Sequencing, molecular profiling, and informatics have become established tools to develop drugs. More recently, these tools have been applied to profile patients for precision medicine indications. Historically, clinicians have been creating patient profiles from laboratory results and other clinical data. These data are being logged in Electronic Medical/Health Records. Efforts are currently underway to connect these laboratory and clinical data for use in translational research. The totality of these datasets (e.g., molecular, clinical, patient history and genealogy) comprise a “Clinical Infome.” Informed by these data, drug developers and physicians are better positioned to develop precision medicines.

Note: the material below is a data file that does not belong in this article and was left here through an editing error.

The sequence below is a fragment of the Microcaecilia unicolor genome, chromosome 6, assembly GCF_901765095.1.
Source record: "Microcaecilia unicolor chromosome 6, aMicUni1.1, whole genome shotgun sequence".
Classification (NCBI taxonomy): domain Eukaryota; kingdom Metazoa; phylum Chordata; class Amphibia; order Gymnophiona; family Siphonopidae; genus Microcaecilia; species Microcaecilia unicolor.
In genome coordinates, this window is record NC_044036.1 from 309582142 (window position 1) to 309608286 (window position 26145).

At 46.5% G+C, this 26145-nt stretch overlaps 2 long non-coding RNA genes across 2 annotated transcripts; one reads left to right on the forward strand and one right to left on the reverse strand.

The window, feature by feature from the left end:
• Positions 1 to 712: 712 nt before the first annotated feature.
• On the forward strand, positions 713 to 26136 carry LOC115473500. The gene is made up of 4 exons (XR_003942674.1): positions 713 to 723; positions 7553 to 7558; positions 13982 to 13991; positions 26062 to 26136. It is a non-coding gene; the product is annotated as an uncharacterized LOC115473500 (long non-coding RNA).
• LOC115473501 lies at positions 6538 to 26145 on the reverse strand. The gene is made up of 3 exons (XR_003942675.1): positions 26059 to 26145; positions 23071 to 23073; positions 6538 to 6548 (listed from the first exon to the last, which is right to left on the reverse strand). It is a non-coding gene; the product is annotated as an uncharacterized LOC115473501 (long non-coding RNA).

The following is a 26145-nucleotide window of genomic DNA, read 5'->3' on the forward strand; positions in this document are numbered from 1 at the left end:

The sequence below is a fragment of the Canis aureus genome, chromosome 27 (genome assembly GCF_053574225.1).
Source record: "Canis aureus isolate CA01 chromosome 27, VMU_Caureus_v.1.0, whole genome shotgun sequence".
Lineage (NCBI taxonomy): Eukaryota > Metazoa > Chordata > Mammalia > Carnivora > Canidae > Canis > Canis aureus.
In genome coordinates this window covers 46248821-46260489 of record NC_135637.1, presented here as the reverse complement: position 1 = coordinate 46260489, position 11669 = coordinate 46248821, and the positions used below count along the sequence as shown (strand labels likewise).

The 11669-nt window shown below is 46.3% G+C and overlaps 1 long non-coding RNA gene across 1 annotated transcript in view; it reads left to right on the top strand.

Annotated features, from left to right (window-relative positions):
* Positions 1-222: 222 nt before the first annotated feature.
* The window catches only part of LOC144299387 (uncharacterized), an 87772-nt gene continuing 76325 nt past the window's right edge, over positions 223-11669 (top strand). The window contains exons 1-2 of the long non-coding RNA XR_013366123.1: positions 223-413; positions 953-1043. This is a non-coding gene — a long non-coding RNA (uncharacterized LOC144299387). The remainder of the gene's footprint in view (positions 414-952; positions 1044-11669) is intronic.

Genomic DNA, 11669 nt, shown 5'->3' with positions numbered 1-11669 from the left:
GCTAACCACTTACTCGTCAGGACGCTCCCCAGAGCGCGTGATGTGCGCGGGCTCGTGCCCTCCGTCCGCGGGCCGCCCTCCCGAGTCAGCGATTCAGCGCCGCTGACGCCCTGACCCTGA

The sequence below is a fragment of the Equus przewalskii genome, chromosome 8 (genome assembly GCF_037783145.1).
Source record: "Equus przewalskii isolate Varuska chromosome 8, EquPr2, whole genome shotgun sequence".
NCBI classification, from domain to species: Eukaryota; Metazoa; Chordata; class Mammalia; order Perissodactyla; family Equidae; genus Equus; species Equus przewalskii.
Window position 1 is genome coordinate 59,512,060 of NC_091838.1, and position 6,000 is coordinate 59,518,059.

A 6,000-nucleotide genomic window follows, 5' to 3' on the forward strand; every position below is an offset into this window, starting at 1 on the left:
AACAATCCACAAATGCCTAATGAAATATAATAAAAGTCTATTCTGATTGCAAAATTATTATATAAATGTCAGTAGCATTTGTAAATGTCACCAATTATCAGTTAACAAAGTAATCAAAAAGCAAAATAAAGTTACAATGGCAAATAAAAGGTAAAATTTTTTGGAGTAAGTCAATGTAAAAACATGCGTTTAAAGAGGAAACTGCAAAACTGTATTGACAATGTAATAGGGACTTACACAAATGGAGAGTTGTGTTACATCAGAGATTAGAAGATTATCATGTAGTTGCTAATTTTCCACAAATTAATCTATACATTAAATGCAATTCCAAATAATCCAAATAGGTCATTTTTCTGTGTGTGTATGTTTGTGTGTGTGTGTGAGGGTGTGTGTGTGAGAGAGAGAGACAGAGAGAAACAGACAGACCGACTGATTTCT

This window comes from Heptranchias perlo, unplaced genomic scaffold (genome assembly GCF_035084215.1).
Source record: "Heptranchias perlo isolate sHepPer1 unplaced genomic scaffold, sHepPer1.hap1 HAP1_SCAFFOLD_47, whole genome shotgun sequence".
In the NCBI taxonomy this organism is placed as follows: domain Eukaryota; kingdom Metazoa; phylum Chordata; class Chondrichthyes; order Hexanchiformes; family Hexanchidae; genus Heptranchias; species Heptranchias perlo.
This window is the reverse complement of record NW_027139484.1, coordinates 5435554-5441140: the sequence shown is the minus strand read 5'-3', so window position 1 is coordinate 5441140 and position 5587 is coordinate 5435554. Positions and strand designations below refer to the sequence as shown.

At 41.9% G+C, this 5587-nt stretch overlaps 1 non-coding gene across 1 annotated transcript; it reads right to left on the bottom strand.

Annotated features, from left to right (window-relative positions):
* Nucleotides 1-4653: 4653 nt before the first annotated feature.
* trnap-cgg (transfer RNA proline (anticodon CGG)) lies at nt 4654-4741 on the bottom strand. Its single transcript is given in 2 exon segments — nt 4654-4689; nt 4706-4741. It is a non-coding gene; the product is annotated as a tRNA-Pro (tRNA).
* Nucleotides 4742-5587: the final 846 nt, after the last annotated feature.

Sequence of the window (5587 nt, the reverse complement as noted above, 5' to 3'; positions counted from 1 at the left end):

Clinical Infomics entails the analysis of a patient’s profile in the context of relevant sample populations; these populations, in turn, are derived from databases of diverse populations and longitudinal studies. Design, development, curation, and maintenance of these databases is critical for assessing patients and making actionable decisions. Healthcare Associations and other organizations have reported efforts to create patient clinical infomes (e.g., Geisinger), however, few countries have invested in a nationwide clinical informatics project. Is there a path to comprehensive, shareable profiles for patients? Can these data be readily leveraged to develop innovative precision therapeutics? One can readily identify roadblocks to shareable patient records but the benefits to overcome roadblocks are considerable. We cover these questions and related themes at this Forum.